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September 14, 2006

Ninth Circuit (unwittingly?) creates Booker ex post circuit split

Though the Ninth Circuit's death penalty work in Comer (basics here, commentary here) will likely get more attention, the circuit on Wednesday also rendered a noteworthy federal sentencing opinion in US v. Stevens, No. 05-30597 (9th Cir. Sept. 12, 2006) (available here).  The underlying substantive issue in Stevens involves whether sending pornography to an undercover cop posing as an underage teenager triggers a steep guideline enhancement for "distribution to a minor."  But, for Booker fans, Stevens is most significant for its ex post facto analysis.

Last month, the Seventh Circuit ruled in Demaree that, since the federal sentencing guidelines are now advisory, ex post facto doctrines no longer preclude applying the most recent guidelines even when they call for a longer sentence than the guidelines applicable at the time of the offense (basics here, commentary here).  But, in Stevens, the Ninth Circuit applies its long-standing ex post facto doctrines to a post-Booker sentencing without even considering whether and how Booker might impact ex post facto considerations.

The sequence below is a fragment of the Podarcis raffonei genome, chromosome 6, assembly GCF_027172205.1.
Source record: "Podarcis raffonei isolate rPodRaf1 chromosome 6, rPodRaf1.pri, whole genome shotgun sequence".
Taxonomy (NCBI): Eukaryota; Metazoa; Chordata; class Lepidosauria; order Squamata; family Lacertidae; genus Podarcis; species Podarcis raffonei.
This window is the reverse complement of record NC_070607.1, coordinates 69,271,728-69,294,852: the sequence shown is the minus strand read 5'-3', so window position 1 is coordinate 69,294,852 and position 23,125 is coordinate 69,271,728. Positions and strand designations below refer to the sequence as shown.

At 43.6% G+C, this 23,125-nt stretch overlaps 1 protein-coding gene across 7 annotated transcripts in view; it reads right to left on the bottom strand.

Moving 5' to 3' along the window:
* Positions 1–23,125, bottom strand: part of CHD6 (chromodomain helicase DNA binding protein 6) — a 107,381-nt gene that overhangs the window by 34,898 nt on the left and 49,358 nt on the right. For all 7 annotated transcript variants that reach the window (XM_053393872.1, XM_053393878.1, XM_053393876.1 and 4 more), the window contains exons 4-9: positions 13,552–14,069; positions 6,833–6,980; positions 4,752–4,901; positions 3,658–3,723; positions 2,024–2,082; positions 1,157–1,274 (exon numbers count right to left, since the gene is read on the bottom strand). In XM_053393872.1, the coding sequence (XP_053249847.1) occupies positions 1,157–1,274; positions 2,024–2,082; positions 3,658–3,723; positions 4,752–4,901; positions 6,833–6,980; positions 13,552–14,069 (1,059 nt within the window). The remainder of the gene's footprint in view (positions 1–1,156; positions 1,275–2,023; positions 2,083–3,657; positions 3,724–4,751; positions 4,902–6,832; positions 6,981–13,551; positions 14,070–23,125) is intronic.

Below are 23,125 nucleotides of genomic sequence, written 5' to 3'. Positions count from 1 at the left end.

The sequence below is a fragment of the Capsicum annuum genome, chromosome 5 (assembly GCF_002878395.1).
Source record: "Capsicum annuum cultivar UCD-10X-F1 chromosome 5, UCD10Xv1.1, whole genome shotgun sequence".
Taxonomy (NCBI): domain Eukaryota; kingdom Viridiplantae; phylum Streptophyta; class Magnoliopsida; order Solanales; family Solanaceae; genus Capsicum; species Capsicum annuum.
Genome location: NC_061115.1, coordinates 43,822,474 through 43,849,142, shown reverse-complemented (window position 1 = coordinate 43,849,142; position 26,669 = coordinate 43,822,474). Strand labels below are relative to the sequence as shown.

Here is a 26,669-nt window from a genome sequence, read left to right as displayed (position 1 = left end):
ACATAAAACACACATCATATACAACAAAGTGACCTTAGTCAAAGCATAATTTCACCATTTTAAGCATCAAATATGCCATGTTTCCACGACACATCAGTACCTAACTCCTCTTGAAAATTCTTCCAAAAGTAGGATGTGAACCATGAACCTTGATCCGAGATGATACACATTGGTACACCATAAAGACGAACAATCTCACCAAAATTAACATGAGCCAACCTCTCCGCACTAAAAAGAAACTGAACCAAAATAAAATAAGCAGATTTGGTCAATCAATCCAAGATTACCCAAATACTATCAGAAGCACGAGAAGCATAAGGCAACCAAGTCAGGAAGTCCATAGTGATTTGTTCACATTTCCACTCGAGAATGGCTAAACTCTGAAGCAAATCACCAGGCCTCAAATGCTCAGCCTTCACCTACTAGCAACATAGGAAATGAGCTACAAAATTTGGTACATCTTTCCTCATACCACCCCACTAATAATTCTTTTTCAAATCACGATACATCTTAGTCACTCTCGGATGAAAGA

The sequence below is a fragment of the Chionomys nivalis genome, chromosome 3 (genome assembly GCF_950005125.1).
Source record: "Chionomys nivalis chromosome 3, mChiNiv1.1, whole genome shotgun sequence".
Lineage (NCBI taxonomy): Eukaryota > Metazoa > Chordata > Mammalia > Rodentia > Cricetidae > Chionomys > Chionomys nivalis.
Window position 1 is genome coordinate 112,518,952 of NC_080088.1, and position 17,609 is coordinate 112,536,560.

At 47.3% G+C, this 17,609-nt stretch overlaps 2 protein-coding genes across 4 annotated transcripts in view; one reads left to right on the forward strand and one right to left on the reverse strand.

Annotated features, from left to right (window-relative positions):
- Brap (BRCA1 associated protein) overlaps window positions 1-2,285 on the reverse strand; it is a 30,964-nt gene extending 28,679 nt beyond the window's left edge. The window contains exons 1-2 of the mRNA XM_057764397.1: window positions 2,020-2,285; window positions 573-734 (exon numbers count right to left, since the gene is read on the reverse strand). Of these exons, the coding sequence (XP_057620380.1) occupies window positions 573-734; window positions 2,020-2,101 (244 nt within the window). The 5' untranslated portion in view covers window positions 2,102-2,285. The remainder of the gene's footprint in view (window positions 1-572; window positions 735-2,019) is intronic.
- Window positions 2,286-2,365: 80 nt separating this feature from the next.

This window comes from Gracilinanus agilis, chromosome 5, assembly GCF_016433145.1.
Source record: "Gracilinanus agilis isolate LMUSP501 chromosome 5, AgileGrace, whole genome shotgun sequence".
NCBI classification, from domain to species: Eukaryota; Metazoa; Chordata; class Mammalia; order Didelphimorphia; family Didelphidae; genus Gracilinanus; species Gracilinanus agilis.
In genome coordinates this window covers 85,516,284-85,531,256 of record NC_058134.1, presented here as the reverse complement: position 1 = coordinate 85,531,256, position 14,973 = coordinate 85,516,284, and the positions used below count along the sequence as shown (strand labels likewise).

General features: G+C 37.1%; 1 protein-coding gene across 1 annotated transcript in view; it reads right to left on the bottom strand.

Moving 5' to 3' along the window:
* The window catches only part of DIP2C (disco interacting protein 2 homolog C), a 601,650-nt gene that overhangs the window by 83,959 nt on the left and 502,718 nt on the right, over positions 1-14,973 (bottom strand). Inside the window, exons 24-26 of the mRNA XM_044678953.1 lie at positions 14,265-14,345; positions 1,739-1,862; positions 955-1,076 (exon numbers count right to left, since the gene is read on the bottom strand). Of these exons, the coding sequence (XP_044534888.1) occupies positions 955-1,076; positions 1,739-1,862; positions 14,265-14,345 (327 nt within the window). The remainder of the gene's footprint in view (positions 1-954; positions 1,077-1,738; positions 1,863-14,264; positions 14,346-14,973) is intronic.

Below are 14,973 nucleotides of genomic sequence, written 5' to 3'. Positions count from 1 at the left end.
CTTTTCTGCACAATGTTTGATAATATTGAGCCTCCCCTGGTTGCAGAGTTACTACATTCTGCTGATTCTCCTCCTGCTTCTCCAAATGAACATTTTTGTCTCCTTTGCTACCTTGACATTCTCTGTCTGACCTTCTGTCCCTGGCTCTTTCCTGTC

Because Stevens was argued and submitted before the Demaree ruling, I doubt the parties even raised the possibility that Booker might change ex post facto analysis.  And, since Stevens does not address the issue at all, the panel apparently did not directly consider its implicit holding that Booker does not alter standard ex post facto analysis.  Nevertheless, Stevens and Demaree apparently conflict on which version of the guidelines should be applied after Booker.

Of course, as I have detailed here, there is no shortage of circuit splits over post-Booker sentencing dynamics.  Funny how a remedy purportedly intended to foster national sentencing uniformity has been interpreted and applied in so many disparate ways nationwide.

September 14, 2006 at 07:15 AM | Permalink


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